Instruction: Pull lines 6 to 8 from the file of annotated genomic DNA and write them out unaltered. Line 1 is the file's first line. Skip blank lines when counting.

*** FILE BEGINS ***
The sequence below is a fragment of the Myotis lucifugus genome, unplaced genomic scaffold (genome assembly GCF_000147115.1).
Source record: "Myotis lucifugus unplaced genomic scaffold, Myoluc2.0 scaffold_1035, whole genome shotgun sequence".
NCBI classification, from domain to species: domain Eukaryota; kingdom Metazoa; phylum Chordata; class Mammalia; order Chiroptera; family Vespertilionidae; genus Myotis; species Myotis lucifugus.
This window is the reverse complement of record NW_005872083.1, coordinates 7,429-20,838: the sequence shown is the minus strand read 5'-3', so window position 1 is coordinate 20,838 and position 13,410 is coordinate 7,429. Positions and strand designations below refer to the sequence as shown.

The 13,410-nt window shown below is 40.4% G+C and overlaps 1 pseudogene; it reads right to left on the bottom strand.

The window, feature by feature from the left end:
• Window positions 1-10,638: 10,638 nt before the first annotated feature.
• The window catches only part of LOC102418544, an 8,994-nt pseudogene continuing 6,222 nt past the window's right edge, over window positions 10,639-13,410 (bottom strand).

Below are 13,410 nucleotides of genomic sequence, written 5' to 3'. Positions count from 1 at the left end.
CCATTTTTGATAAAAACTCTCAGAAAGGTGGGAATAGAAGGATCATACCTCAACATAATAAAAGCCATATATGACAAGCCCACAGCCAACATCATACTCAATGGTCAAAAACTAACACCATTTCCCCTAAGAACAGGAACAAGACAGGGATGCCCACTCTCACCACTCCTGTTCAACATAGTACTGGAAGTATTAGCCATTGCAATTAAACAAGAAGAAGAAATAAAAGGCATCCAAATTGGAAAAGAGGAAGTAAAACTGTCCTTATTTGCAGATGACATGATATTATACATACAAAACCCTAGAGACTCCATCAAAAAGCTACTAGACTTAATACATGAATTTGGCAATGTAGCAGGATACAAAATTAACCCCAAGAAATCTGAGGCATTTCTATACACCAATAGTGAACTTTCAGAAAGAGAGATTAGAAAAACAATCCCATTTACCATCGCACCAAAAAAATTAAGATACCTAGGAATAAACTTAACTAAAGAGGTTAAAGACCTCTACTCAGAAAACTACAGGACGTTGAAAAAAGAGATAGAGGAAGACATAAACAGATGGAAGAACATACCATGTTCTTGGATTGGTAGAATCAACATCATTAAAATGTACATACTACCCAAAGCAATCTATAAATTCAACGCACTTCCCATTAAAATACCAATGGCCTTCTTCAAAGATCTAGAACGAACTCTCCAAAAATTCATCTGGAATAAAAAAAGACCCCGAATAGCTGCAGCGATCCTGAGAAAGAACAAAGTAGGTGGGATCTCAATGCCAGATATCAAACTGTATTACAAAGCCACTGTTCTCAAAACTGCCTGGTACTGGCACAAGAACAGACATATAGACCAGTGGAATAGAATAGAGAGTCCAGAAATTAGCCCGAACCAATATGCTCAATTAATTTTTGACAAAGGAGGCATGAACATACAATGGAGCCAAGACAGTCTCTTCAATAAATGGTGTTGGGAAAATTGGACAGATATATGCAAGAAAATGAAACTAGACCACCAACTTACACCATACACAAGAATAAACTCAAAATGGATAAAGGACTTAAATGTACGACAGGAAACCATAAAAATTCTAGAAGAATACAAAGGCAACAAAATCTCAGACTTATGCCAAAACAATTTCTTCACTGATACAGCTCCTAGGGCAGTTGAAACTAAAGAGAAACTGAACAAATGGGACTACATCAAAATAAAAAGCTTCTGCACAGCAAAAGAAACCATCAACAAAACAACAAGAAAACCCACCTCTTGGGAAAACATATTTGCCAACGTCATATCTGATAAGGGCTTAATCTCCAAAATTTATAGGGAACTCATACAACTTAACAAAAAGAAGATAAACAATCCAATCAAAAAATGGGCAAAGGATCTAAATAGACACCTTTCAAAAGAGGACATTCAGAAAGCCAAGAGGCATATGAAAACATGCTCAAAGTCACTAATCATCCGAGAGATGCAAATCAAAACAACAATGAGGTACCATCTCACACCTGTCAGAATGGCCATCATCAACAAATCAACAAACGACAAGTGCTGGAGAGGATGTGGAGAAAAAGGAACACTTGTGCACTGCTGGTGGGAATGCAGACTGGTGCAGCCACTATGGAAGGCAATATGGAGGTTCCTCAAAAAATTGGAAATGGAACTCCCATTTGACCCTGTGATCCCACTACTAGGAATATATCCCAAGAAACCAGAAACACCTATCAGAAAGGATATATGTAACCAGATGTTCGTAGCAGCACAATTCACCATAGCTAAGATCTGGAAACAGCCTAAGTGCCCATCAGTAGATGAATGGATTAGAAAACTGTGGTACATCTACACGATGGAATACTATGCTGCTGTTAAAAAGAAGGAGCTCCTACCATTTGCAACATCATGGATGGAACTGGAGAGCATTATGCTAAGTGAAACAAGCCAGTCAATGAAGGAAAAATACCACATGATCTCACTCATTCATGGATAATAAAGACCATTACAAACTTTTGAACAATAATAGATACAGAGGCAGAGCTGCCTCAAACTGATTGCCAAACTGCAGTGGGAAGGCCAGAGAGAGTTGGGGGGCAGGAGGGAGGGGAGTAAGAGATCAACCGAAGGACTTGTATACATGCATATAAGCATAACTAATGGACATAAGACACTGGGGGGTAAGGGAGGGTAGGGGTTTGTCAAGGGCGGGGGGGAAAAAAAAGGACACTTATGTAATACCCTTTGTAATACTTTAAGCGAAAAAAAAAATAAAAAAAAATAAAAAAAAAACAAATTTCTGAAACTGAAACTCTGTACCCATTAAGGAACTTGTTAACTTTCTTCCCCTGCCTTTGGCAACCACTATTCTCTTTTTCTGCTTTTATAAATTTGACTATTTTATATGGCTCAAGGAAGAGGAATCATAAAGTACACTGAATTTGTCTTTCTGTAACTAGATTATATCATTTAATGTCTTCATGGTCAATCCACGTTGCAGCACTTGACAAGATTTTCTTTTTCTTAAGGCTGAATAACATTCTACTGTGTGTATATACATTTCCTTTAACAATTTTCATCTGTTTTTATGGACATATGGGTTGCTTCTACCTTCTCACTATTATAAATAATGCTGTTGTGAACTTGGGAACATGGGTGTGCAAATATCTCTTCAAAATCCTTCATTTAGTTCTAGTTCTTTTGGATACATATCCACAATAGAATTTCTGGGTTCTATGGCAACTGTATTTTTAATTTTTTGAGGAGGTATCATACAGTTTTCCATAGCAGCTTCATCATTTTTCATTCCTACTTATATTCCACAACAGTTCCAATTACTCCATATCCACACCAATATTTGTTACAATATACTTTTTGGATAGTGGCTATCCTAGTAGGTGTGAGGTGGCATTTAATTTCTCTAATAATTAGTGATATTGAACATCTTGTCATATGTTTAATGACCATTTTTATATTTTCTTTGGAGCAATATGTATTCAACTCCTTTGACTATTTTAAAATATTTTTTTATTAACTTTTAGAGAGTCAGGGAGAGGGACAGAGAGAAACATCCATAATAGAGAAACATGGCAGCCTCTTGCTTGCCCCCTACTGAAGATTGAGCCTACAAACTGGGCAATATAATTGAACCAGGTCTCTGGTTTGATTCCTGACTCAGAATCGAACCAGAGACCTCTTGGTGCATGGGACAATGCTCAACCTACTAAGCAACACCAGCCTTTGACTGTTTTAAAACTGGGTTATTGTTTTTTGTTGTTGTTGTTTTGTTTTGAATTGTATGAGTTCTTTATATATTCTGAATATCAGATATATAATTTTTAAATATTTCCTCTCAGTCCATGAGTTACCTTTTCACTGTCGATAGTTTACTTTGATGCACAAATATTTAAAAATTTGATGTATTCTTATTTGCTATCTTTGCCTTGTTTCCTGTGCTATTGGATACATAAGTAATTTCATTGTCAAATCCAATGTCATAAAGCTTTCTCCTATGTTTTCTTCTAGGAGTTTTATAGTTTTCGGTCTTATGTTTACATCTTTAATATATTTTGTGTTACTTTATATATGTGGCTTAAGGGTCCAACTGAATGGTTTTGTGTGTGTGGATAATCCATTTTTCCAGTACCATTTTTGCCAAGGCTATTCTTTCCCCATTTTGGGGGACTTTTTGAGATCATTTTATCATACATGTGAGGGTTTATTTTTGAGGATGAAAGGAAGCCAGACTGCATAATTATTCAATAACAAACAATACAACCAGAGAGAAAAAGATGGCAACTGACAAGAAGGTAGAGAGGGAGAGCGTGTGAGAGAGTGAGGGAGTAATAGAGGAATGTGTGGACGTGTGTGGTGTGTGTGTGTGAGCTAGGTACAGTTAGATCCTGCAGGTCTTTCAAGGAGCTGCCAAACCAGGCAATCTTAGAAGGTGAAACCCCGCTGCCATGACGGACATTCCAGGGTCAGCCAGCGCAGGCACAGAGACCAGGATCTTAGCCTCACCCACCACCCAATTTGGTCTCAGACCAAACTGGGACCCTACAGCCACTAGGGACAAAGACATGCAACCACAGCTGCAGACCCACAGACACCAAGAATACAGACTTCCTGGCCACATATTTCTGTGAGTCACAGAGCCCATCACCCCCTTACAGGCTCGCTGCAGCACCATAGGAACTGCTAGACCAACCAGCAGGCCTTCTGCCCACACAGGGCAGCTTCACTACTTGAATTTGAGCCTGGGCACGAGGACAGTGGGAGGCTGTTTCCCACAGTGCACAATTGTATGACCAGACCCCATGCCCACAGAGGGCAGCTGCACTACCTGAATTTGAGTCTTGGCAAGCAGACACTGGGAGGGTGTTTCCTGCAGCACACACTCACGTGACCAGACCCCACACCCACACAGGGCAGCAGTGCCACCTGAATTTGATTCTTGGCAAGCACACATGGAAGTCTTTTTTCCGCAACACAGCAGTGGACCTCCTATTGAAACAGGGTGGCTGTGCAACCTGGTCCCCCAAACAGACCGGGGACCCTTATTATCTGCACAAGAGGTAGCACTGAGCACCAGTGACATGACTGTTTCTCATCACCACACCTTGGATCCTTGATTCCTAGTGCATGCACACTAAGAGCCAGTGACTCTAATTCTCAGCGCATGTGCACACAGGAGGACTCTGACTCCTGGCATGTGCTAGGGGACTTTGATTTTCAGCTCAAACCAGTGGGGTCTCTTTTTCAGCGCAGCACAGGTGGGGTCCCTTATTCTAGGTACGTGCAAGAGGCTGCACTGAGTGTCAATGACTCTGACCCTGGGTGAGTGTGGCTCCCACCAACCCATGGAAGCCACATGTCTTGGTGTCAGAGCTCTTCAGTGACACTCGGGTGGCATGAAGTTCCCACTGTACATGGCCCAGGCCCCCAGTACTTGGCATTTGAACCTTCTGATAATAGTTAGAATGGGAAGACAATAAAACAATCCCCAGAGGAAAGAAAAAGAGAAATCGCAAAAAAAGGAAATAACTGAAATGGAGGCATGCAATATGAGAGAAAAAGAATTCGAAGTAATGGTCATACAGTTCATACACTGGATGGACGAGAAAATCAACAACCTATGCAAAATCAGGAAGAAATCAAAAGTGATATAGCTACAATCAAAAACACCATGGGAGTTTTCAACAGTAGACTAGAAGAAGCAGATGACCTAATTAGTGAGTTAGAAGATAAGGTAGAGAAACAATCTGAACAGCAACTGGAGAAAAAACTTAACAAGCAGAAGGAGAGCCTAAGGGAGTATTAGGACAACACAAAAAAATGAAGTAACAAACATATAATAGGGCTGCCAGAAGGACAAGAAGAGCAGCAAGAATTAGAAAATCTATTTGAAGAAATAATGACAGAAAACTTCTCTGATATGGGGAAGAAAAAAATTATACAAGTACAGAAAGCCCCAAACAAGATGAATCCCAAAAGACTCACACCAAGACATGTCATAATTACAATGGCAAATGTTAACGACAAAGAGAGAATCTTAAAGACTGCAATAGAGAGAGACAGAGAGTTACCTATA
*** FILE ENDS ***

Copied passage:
The window, feature by feature from the left end:
• Window positions 1-10,638: 10,638 nt before the first annotated feature.
• The window catches only part of LOC102418544, an 8,994-nt pseudogene continuing 6,222 nt past the window's right edge, over window positions 10,639-13,410 (bottom strand).